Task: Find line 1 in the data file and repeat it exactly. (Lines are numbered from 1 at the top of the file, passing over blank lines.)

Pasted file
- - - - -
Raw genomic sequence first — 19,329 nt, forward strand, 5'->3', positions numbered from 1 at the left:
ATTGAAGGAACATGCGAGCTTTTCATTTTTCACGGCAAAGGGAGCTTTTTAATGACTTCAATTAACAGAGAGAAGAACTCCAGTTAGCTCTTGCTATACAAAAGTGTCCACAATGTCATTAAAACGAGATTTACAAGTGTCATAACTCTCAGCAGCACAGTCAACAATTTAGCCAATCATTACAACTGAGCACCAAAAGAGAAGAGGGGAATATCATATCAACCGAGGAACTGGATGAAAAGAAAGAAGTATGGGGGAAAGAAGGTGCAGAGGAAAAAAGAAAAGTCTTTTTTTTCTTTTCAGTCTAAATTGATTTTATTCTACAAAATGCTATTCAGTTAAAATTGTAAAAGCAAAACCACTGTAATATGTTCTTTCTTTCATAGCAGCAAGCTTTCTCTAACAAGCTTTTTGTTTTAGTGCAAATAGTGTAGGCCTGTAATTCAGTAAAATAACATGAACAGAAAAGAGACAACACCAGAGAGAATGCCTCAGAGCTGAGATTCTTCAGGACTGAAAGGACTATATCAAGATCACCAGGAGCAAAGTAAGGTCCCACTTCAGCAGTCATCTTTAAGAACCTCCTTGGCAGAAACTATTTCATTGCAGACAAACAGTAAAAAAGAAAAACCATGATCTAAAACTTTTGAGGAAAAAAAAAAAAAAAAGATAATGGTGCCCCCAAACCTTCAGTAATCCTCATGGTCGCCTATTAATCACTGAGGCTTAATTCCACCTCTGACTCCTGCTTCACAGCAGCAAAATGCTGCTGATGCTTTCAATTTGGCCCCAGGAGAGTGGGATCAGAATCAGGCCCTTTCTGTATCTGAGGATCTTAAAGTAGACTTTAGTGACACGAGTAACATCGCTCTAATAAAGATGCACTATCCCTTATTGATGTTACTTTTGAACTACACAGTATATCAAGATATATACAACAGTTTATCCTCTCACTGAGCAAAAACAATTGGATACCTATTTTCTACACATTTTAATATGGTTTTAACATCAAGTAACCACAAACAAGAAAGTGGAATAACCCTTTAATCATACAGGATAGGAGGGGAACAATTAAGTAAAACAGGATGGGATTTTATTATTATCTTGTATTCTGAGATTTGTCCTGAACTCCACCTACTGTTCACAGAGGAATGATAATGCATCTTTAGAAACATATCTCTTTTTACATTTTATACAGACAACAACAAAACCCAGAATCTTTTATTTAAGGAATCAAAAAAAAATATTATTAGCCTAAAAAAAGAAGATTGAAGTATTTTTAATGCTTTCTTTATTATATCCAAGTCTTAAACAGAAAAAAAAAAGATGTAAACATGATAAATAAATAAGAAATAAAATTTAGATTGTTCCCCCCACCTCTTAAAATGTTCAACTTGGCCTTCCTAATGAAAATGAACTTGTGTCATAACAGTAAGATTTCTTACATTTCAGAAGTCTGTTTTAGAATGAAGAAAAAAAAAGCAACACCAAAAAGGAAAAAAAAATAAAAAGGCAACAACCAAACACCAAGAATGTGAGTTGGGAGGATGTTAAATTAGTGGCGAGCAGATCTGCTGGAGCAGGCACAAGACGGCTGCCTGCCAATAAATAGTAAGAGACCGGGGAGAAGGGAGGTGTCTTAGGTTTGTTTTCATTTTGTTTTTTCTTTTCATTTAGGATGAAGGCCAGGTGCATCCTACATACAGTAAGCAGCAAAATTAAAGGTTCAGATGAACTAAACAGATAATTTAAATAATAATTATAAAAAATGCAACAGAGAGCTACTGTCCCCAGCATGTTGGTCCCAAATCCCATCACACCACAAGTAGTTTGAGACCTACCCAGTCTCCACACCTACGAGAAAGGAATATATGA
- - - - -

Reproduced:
Raw genomic sequence first — 19,329 nt, forward strand, 5'->3', positions numbered from 1 at the left: